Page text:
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How to install 4-way Switch

This is one of the task some people look at and tend to think it would be easy to wire. It is an easy task looking at it on paper. But after the wire is pulled is where the confusion begins. If you pull the switch leg off one three-way and the feed wires on other three-way it’s much easier to keep track of your connections. The complexity comes into play when the switch leg is pulled from the same box as the feed wires (neutral & Hot). Keep your feed and switch led on opposite three-ways and things are much easier to figure. If you can wire a 4-way light switch circuit and you are not an electrician then you are one of the elite. If you need to ask a question make sure you have all your 3 wire pulled so we can get your lights going today.

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2 thoughts on “How to install 4-way Switch”

  1. I have a low voltage lighting system that makes a clicking sound at the power booster (Lutron model #ngrx-pb) that is connected to a 120v to 12v transformer (2 independent feed transformer totaling 600 watts, sea gull lighting model 9464-12) when the lights are turned on for the first time in the morning. The clicking sound corresponds with a section of the LV lighting strip bulbs (they flicker when the clicking sound happens). After a period of time the lights gain intensity as they continue to flicker until eventually they completely turn on and the clicking noise stops (after roughly 10 minutes) .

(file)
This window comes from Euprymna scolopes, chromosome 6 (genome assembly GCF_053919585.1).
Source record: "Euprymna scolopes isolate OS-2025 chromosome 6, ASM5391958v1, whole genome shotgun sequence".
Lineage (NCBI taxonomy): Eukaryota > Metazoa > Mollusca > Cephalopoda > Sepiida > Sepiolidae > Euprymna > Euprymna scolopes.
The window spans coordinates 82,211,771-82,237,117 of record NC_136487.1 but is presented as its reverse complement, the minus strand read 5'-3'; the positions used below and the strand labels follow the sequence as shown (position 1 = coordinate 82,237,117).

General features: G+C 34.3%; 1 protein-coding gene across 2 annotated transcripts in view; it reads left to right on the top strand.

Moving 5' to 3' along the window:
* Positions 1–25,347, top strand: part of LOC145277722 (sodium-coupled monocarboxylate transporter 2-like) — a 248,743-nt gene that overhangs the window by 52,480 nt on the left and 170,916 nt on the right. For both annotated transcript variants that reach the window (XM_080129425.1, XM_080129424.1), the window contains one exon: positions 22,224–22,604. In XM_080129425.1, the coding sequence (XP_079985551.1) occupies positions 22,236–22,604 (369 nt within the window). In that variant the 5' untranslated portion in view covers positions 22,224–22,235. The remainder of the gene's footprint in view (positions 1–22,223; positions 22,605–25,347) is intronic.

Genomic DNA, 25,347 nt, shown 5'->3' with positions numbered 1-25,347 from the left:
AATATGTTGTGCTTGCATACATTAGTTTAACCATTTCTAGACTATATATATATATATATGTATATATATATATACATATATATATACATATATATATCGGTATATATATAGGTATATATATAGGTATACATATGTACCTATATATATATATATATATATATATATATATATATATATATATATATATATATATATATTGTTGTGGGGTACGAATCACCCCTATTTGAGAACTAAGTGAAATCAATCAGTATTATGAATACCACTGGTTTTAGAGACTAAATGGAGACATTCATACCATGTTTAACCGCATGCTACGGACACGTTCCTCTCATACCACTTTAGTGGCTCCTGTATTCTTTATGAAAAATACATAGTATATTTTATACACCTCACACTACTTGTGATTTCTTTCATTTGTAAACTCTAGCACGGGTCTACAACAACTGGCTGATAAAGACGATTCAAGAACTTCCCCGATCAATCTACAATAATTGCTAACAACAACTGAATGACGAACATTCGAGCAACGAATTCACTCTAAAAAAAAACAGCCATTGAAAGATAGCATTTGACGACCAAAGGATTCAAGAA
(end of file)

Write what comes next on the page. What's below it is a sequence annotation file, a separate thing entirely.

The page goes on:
While this was happening i put a multimeter on the circuit breaker that the transformer is connected too and had a fluctuation from 0v to apx 90v. This continued until the lights turned completely on and the clicking noise stopped.

    Could this be a faulty breaker? bad connection at the breaker? corrosion where the breaker connects to the panel? or would it be further down the line at the transformer or possibly the power booster which is causing the clicking noise?

    Thanks

    • This is an answer to a question left unattended for several days. It is about this homeowner asking why his lights were blinking and this is the best I could answer with the info I received.
      Florescent lighting is the subject of his question. This may help someone.
      my answer:
      Do you have a starter in any of these fixtures? Starters are non-existent on the new style florescent fixtures but there are plenty of older florescent fixtures still around that do use starters. Starter’s are built into the fixture separate from the ballast. It’s averages about 1.5 inches long by about 3/4 inch diameter-round aluminum housing, approx 1/2″ round. It has 2 prongs that fits in base then locks in place by twisting clockwise 1/4 turn.

      If the florescent tubes come on after regular building power is applied and if the ballast or starter weakens the starter begins turning itself on and off. After a very short while it turns completely off and turning the switch on and off is the only solution to try to force the starter to turn back on. Then after a while longer it burns completely out and a new starter is required. Sometimes the ballast and starter both ‘need to be replaced because the old blink will put a strain on both possibly burning both out.

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